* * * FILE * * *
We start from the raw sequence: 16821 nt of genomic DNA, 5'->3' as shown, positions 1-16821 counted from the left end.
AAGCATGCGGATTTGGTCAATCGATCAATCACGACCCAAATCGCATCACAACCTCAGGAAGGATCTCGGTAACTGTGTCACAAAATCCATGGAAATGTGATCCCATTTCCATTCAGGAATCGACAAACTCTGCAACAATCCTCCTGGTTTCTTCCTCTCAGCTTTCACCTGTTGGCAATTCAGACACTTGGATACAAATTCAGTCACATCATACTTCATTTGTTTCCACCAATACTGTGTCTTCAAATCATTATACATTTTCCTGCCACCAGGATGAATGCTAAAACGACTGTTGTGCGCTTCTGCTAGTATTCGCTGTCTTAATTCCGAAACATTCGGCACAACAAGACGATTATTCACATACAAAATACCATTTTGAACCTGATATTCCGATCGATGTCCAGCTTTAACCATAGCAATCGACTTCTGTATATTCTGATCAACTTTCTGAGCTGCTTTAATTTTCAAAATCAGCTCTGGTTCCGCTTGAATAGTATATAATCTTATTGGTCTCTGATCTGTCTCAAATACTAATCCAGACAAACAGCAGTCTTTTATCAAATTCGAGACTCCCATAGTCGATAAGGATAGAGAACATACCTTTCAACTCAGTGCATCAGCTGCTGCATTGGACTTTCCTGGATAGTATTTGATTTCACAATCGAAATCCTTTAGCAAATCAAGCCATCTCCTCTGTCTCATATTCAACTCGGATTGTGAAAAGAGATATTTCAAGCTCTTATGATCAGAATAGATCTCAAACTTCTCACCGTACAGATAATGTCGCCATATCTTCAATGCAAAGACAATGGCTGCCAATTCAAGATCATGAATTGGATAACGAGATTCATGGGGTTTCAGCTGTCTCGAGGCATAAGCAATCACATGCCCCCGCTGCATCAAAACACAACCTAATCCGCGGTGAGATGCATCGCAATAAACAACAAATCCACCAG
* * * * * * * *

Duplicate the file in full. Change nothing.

We start from the raw sequence: 16821 nt of genomic DNA, 5'->3' as shown, positions 1-16821 counted from the left end.
AAGCATGCGGATTTGGTCAATCGATCAATCACGACCCAAATCGCATCACAACCTCAGGAAGGATCTCGGTAACTGTGTCACAAAATCCATGGAAATGTGATCCCATTTCCATTCAGGAATCGACAAACTCTGCAACAATCCTCCTGGTTTCTTCCTCTCAGCTTTCACCTGTTGGCAATTCAGACACTTGGATACAAATTCAGTCACATCATACTTCATTTGTTTCCACCAATACTGTGTCTTCAAATCATTATACATTTTCCTGCCACCAGGATGAATGCTAAAACGACTGTTGTGCGCTTCTGCTAGTATTCGCTGTCTTAATTCCGAAACATTCGGCACAACAAGACGATTATTCACATACAAAATACCATTTTGAACCTGATATTCCGATCGATGTCCAGCTTTAACCATAGCAATCGACTTCTGTATATTCTGATCAACTTTCTGAGCTGCTTTAATTTTCAAAATCAGCTCTGGTTCCGCTTGAATAGTATATAATCTTATTGGTCTCTGATCTGTCTCAAATACTAATCCAGACAAACAGCAGTCTTTTATCAAATTCGAGACTCCCATAGTCGATAAGGATAGAGAACATACCTTTCAACTCAGTGCATCAGCTGCTGCATTGGACTTTCCTGGATAGTATTTGATTTCACAATCGAAATCCTTTAGCAAATCAAGCCATCTCCTCTGTCTCATATTCAACTCGGATTGTGAAAAGAGATATTTCAAGCTCTTATGATCAGAATAGATCTCAAACTTCTCACCGTACAGATAATGTCGCCATATCTTCAATGCAAAGACAATGGCTGCCAATTCAAGATCATGAATTGGATAACGAGATTCATGGGGTTTCAGCTGTCTCGAGGCATAAGCAATCACATGCCCCCGCTGCATCAAAACACAACCTAATCCGCGGTGAGATGCATCGCAATAAACAACAAATCCACCAG